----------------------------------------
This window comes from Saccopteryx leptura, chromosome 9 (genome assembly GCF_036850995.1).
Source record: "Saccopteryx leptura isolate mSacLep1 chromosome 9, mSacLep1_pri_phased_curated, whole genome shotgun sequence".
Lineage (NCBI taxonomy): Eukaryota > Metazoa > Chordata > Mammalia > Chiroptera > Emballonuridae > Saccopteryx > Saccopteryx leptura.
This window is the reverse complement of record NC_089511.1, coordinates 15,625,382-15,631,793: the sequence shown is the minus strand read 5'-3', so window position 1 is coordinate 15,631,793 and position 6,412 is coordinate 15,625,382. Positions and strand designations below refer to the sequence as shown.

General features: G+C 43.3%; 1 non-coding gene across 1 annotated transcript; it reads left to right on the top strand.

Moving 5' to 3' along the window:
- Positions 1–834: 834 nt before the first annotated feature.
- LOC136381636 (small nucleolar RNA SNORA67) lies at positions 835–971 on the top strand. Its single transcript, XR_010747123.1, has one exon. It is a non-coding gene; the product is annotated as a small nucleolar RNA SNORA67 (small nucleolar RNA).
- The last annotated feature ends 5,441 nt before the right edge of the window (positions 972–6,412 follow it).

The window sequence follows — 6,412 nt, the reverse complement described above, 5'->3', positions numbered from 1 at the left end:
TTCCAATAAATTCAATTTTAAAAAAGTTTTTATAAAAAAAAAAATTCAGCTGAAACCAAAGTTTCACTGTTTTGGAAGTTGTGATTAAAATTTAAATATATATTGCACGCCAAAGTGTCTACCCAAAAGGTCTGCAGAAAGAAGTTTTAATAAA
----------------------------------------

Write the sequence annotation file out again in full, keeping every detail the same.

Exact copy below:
This window comes from Saccopteryx leptura, chromosome 9 (genome assembly GCF_036850995.1).
Source record: "Saccopteryx leptura isolate mSacLep1 chromosome 9, mSacLep1_pri_phased_curated, whole genome shotgun sequence".
Lineage (NCBI taxonomy): Eukaryota > Metazoa > Chordata > Mammalia > Chiroptera > Emballonuridae > Saccopteryx > Saccopteryx leptura.
This window is the reverse complement of record NC_089511.1, coordinates 15,625,382-15,631,793: the sequence shown is the minus strand read 5'-3', so window position 1 is coordinate 15,631,793 and position 6,412 is coordinate 15,625,382. Positions and strand designations below refer to the sequence as shown.

General features: G+C 43.3%; 1 non-coding gene across 1 annotated transcript; it reads left to right on the top strand.

Moving 5' to 3' along the window:
- Positions 1–834: 834 nt before the first annotated feature.
- LOC136381636 (small nucleolar RNA SNORA67) lies at positions 835–971 on the top strand. Its single transcript, XR_010747123.1, has one exon. It is a non-coding gene; the product is annotated as a small nucleolar RNA SNORA67 (small nucleolar RNA).
- The last annotated feature ends 5,441 nt before the right edge of the window (positions 972–6,412 follow it).

The window sequence follows — 6,412 nt, the reverse complement described above, 5'->3', positions numbered from 1 at the left end:
TTCCAATAAATTCAATTTTAAAAAAGTTTTTATAAAAAAAAAAATTCAGCTGAAACCAAAGTTTCACTGTTTTGGAAGTTGTGATTAAAATTTAAATATATATTGCACGCCAAAGTGTCTACCCAAAAGGTCTGCAGAAAGAAGTTTTAATAAA